I crossed the starting line at 9:20am and just as I was getting used to people around me, the Garmin beeped to say that the first mile was up. I was like – “Already? I can do this another 25 times”. Second mile came a little later. Third mile was noticeably later. By the time I came to the one third mark, I was wary – but still full of energy.
The one-third to one-half mark seemed long. Annoyingly long. But that was nothing compared to what happened after the half point. It was a long uphill plod. Every mile was getting more and more painful. All those kids by the street extending their hands so we would handslap each other was not getting cute anymore. All those old ladies standing outside and clapping and yelling “Bravo” was being appreciated but I was not smiling back to them any more.
I was waiting to hit the wall anytime after the 16th mile (25 KM). I knew the sun was getting unbearably hot and it was going to be a thin line between keeping myself hydrated with sips and getting sick with too much water in my stomach. More importantly, I was losing salt and electrolytes quickly with the salt. So, I kept on sipping my Tailwind mixture by instinct.
At 17th mile (27km), I thought I got dizzy a little. But there was absolutely no shade – just barren mountains and small towns. Finally, around 18th mile (29km), I pulled under a bus stand in a small town and gave myself a break. I knew I needed to keep my chemicals in balance but the mouth did not want any more sweet tasting Tailwind. It just wanted to taste simple water.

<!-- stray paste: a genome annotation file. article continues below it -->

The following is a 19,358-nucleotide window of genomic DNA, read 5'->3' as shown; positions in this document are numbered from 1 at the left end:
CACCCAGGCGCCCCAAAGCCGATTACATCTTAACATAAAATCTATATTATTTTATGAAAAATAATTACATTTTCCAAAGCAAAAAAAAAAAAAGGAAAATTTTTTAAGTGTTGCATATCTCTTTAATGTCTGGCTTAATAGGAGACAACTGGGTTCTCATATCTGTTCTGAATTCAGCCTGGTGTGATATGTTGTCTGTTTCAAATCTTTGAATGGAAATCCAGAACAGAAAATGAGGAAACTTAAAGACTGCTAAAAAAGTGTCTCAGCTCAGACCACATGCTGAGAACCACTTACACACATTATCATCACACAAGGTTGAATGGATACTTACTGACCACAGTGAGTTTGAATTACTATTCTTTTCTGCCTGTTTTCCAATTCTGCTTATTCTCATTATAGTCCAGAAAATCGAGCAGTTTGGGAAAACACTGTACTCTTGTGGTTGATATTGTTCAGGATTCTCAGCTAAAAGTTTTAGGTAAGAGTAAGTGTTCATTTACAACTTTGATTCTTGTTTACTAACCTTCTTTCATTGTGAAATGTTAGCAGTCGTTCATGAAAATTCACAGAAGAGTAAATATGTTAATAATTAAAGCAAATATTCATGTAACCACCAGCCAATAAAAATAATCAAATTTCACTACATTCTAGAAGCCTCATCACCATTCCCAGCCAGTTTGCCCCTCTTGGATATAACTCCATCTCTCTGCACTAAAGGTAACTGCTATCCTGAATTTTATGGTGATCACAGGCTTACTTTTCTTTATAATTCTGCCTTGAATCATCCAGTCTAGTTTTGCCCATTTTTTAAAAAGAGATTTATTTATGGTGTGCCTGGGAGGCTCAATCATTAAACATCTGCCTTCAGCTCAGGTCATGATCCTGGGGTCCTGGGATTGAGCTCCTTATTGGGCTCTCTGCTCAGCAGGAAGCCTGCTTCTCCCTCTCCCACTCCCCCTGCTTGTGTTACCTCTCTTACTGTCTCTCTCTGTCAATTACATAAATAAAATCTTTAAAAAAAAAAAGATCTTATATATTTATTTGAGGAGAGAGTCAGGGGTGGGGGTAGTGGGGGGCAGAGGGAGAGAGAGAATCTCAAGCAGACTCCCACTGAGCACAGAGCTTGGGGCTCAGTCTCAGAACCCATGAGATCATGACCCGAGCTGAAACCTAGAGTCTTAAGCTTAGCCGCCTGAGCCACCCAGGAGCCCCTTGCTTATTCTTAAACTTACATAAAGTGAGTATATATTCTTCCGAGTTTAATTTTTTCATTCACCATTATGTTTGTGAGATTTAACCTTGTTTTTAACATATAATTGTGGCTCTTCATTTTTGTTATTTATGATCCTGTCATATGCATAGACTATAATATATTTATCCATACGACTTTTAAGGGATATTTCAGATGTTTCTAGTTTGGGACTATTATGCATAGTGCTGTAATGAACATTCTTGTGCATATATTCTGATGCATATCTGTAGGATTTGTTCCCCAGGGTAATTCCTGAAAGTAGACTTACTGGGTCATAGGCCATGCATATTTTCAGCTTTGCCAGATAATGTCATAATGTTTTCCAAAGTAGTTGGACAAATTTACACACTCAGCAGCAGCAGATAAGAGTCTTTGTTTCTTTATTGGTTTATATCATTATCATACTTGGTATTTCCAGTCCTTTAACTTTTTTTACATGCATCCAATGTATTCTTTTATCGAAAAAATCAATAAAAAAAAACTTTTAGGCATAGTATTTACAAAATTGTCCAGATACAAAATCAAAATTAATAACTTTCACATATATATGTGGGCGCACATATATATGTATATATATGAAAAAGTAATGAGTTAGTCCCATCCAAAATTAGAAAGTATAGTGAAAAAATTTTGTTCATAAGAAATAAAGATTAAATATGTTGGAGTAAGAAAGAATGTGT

Pulled back into the road, felt a little dizzy for the next couple of minutes but plodded on. At the next water station, grabbed half a banana, very slowly ate it, careful not to take in too much air or choke myself. And then grabbed a bottle of water. Throwing training to the winds, I decided to run with two bottles in two hands – Tailwind in one and water in the other. The dizziness went away slowly.
Finally reached the top at 20 miles. Then started the downhill run. The slope was welcome. The sun – by now, it was well past 1PM and for the last two weeks, Greece has been having an unseasonably warm advent of winter – was seemingly merciless on the skin. Especially on my shaved scalp – inspite of the cap. Slowly but surely, the energy was draining. No wall yet though.
By the time I pulled into the penultimate water break station on mile 22 (37 km), I could barely think. I was having difficulty converting miles to kms. (I trained in and my watch showed miles, but the markers for the race were in kms. Sometimes 13 km seemed a long ways to go. But when I thought about it as 8 miles – I was like – okay, I can do this). Everybody had slowed down. We just needed to play safe and finish up the last 3 miles (5km). My mind was a total etch-a-sketch at that point. I knew I was low on salt and sugar if I could not figure how to multiply or divide by 1.6.
I grabbed a bottle of water at the station. Told myself – it is downhill – go with the rest – one way or the other I will make it. Just don’t fall down, trip up or pull over. (at this point it was more painful to stop than to just keep going). Sitting down was a no-no. I would get dizzy the moment I attempted to get up and then no one knows what would happen.